Judge Approves $215 Million Settlement in USC Gynecologist Lawsuit

To calculate patient awards, the special master will work with a committee of experts in gynecology and psychology, the judge said.


A federal judge in Los Angeles Monday granted final approval of a $215 million class-action settlement between USC and some of the women who claim they were sexually abused by George Tyndall, the former longtime USC campus gynecologist accused of misconduct by scores of ex-patients.

The settlement provides all class members -- about 17,000 former patients who received women's health services from Tyndall -- compensation of $2,500 and up. Patients who are willing to provide further details about their experience could be eligible for additional compensation up to $250,000.

U.S. District Judge Stephen Wilson said he was inclined to approve the hiring of Irma E. Gonzalez, a retired judge of the U.S. District Court for the Southern District of California, as special master to oversee the money awards.

"We are pleased with the court's decision to order final approval of the federal class-action settlement," USC said in a statement. "This settlement provides respectful and confidential relief to Tyndall patients at the student health center and formalizes a broad array of campus reforms."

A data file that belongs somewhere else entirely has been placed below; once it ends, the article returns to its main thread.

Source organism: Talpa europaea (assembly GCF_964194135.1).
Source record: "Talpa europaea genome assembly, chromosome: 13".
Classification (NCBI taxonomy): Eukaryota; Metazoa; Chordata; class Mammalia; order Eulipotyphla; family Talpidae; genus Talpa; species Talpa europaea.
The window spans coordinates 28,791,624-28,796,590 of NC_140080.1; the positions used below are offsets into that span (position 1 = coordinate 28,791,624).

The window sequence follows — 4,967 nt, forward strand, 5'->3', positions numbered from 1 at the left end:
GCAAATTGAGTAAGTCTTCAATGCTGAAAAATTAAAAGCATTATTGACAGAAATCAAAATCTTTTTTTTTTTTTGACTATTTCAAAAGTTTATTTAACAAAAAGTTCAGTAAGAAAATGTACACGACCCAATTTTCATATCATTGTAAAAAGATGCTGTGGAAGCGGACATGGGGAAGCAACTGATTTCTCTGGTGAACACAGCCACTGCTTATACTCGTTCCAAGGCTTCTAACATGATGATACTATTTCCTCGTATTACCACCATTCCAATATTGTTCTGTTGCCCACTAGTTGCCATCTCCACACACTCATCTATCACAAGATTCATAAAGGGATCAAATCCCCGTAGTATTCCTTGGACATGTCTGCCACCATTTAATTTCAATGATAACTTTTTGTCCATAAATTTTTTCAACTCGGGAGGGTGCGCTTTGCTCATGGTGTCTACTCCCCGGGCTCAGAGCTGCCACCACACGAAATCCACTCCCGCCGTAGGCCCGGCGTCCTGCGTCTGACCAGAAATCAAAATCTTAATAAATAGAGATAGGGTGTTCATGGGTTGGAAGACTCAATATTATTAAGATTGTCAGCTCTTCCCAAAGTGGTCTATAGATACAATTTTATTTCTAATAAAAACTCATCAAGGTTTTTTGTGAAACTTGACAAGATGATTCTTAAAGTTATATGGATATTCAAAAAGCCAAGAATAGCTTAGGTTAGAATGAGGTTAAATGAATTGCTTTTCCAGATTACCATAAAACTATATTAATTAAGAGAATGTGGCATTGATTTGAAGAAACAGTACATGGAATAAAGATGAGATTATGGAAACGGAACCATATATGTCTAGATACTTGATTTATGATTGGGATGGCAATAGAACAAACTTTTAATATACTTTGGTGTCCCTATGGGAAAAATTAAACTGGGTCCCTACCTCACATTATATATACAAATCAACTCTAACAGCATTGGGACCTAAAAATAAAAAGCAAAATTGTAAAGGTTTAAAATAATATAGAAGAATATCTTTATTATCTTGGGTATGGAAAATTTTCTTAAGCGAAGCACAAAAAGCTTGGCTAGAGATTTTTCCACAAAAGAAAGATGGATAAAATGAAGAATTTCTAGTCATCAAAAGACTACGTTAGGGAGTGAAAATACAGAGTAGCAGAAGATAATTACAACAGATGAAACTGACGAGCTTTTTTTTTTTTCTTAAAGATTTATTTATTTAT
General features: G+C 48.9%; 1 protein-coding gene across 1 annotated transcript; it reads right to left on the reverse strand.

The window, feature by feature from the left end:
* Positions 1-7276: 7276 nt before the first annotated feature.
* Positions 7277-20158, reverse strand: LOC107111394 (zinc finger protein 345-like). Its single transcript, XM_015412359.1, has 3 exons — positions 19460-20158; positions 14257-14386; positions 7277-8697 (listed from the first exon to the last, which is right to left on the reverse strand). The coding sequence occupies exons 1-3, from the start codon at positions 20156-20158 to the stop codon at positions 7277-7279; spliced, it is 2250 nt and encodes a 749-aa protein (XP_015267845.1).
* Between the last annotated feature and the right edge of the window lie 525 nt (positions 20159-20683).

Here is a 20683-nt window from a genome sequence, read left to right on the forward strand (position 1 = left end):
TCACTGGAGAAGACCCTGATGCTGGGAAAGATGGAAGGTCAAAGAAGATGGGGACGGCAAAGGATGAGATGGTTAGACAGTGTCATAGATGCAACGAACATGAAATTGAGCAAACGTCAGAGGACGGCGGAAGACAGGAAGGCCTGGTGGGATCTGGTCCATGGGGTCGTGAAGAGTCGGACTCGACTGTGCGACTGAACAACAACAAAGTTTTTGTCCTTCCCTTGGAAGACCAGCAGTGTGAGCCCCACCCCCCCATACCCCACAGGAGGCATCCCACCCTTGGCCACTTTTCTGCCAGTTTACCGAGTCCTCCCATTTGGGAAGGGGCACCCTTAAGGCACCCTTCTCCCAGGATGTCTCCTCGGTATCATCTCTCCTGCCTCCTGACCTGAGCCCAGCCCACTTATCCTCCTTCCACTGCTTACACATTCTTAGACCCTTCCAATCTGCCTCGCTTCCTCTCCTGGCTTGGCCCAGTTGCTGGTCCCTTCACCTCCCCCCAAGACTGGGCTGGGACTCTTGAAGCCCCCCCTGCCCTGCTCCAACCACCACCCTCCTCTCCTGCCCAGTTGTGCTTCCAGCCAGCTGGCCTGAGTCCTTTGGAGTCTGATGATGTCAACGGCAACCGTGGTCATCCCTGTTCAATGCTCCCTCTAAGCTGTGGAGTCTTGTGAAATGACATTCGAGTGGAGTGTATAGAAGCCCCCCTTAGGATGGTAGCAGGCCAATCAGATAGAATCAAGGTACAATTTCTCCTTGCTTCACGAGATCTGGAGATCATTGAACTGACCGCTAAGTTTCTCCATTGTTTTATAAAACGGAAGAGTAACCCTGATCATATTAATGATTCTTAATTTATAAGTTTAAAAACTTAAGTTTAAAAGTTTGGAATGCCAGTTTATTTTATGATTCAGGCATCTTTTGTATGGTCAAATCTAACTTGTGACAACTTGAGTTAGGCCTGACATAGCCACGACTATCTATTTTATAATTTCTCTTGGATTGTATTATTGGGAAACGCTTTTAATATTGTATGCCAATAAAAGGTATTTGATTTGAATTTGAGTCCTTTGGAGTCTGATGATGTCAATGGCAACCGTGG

To calculate patient awards, the special master will work with a committee of experts in gynecology and psychology, Wilson said.

Tyndall and USC have also been sued in state court by about 600 alleged victims, many of whom claim they were inappropriately fondled or photographed by Tyndall under the guise of gynecological exams. Many have also accused him of making sexually charged comments during the exams.

Alleged victims have contended that the university received numerous complaints of Tyndall's alleged sexually abusive behavior dating back to at least 1988, and actively and deliberately concealed Tyndall's actions.


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Attorneys for some victims have argued that following an internal investigation of complaints against Tyndall in 2016, the university paid Tyndall a substantial financial settlement so he would quietly resign three years ago.

USC officials have denied any cover-up, and Tyndall has denied any wrongdoing.

Tyndall is also facing criminal charges alleging he sexually abused 16 patients at the campus clinic where he practiced for decades. He pleaded not guilty in July to 29 felony counts in Los Angeles Superior Court.

USC has said it has put new protocols in place at its Student Health Center to ensure any complaints are investigated and resolved by appropriate university officials and authorities. Additionally, the university said it has hired female, board-certified physicians and introduced patient education materials about sensitive examinations.

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